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Suppose 10 documents were retrieved (rectangle with black color is relevant document). In the following table, Precision @ k is calculated. P@10 or "Precision at 10" corresponds to the number of relevant results among the top 10 documents.

| rank(K)| Precision@K    |
| ------ | -------------  | 
| 1      | (1/1) = 1.0    |   
| 2      | (1/2) = 0.5    |  
| 3      | (2/3) = 0.67   | 
| 4      | (3/4) = 0.75   | 
| 5      | (4/5) = 0.80   | 
| 6      | (5/6) = 0.83   | 
| 7      | (6/7) = 0.86   | 
| 8      | (6/8) = 0.75   | 
| 9      | (7/9) = 0.78   | 
| 10     | (7/10) = 0.70  | 

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The more relevant documents are at the front, the more influence it has and earn more points. So then we have greater Precision@k. So, if we swap ranks 8 and 9 we get the following results:

| rank(K)| Precision@K    |
| ------ | -------------  | 
| 1      | (1/1) = 1.0    |   
| 2      | (1/2) = 0.5    |  
| 3      | (2/3) = 0.67   | 
| 4      | (3/4) = 0.75   | 
| 5      | (4/5) = 0.80   | 
| 6      | (5/6) = 0.83   | 
| 7      | (6/7) = 0.86   | 
| 8      | (7/8) = 0.875  | 
| 9      | (7/9) = 0.78   | 
| 10     | (7/10) = 0.70  | 

Wikipedia says: Precision at k documents (P@k) is still a useful metric (e.g., P@10 or "Precision at 10" corresponds to the number of relevant results among the top 10 documents), but fails to take into account the positions of the relevant documents among the top k.

Unfortunately I don't get the last sentence. How does it mean here? We could even see that changing the position changes the precision @ k.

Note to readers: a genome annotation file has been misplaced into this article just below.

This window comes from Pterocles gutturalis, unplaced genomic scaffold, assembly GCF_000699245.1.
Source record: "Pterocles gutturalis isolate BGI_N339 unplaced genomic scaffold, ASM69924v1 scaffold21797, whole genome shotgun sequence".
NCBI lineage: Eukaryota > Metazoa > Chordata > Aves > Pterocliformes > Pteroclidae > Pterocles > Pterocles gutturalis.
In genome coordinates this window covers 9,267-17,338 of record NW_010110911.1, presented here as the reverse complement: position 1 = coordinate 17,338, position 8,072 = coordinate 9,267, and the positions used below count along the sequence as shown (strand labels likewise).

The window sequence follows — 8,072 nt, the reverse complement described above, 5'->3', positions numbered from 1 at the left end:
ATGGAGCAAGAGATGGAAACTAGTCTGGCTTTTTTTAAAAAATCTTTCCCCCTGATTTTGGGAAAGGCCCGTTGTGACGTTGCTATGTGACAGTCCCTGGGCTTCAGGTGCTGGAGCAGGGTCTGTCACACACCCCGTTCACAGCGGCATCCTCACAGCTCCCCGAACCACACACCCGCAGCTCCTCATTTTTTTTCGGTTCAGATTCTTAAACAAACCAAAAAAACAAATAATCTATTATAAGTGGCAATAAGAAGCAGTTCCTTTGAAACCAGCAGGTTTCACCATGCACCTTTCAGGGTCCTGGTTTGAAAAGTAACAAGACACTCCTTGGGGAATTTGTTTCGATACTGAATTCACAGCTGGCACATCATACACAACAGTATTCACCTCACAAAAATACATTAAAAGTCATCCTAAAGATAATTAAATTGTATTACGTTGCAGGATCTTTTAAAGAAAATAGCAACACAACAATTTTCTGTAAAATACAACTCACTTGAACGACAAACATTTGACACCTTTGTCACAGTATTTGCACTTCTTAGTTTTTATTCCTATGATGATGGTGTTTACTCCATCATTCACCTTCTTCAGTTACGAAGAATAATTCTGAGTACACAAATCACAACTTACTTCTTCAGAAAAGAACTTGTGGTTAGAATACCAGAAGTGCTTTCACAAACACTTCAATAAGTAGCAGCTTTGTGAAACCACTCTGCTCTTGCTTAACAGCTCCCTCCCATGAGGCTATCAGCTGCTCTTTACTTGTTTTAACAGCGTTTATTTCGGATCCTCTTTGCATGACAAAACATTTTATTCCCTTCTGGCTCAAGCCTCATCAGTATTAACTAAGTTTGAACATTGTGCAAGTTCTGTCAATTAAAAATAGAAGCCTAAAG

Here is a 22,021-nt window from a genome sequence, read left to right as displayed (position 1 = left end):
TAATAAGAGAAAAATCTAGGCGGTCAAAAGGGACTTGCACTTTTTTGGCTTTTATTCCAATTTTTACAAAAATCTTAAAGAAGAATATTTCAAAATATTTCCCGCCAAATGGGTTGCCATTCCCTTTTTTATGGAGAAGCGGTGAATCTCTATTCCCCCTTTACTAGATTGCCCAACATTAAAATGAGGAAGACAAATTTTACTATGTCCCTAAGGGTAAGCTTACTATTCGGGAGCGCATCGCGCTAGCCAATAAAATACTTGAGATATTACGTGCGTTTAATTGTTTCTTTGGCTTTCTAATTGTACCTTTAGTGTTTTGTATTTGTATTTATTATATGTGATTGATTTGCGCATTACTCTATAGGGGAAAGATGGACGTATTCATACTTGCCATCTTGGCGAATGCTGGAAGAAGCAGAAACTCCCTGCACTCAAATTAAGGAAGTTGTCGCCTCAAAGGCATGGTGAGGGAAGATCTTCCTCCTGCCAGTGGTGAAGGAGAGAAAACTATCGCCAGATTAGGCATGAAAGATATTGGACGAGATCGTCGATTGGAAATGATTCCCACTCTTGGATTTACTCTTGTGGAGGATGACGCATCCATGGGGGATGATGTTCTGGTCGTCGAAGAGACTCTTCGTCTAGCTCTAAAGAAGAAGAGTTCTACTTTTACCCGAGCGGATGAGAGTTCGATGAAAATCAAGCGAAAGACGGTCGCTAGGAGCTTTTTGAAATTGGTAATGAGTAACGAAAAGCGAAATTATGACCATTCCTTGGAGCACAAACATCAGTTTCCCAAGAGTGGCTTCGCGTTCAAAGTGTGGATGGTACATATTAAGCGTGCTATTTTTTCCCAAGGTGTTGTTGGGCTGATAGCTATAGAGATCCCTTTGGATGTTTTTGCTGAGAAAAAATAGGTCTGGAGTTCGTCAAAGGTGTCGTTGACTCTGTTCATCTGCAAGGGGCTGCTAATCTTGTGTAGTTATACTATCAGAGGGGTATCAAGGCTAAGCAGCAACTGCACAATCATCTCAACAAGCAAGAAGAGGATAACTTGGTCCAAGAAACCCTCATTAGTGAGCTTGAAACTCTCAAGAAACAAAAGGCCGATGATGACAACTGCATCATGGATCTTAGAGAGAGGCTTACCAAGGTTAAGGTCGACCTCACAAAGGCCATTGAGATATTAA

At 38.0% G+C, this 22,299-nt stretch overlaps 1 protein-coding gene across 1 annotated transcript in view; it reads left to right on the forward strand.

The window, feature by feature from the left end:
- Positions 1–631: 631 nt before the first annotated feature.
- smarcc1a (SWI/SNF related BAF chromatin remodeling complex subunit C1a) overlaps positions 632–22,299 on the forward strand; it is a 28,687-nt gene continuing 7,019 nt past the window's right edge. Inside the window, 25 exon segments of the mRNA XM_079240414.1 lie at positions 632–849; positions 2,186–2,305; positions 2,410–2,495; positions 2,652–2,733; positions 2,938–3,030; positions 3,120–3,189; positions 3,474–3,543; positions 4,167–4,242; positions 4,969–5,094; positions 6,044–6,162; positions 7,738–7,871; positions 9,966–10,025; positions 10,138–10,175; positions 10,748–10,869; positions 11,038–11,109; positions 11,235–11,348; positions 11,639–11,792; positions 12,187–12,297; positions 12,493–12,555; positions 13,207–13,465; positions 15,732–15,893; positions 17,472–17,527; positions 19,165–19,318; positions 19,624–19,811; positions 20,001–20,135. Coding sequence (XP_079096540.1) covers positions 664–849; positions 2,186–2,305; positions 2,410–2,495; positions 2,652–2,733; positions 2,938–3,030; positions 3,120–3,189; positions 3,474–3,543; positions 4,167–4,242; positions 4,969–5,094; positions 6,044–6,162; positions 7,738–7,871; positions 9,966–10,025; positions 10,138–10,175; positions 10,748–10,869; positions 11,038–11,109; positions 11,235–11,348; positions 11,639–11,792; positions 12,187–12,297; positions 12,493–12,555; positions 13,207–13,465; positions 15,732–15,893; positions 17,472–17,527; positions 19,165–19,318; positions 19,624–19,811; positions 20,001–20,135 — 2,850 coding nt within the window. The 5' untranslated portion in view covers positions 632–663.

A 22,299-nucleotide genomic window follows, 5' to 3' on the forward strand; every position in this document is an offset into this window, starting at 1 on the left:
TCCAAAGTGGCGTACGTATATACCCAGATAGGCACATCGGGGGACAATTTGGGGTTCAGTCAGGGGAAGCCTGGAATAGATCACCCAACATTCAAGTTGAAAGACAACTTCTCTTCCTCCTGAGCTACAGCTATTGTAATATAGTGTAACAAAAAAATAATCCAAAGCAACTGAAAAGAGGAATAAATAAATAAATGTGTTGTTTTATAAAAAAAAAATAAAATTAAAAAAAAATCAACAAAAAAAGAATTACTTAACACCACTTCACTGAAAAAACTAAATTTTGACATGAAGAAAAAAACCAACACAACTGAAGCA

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You need to understand

but fails to take into account the positions of the relevant documents among the top k

in the context of a fixed $k$. In your example, with $k=10$, precision at $k=10$ does not change if we swap ranks 8 and 9, as we see in the bottom rows in your tables.

Conversely, precision at $k=8$ does change, because here it is not just a question of the relative position among the top $k=8$ - rather, the document either is among the top $k=8$, or it isn't. (And among the top $k=8$, order again does not matter.)

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  • $\begingroup$ Yes, that is right. $\endgroup$ – GoDev Sep 14 at 17:55
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    $\begingroup$ And that's why we use measurements like (Normalised) Discounted Cumulative Gain. (+1 of course) $\endgroup$ – usεr11852 Sep 14 at 18:21
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That's a great example by Stephan. To expand a bit more, the idea with Precision @ K is that you measure the presence or absence of true results within the top K results, independent of where they are.

That last sentence

  • but fails to take into account the positions of the relevant documents among the top k

means that the rank or the order of the observations is not taken into account by a metric like Precision @ k. Meaning, if you care about the order or position of where the relevant documents are (1st,3rd, 8th, etc..) then, this metric isn't useful.

Specifically, here's an example. Suppose, you have 10 true relevant documents among the top 20 hits, it won't tell you where those 10 are. They could be the top 10, or they could be documents 11-20. Precision at K=20, will only tell you you have 50% precision at K=20. However, if you test a few different Ks you would figure out that now at K=18, you'll have precision=8/18, and at K=10, you'll have 0 precision. But if you only test K=20, you wouldn't know where they are.

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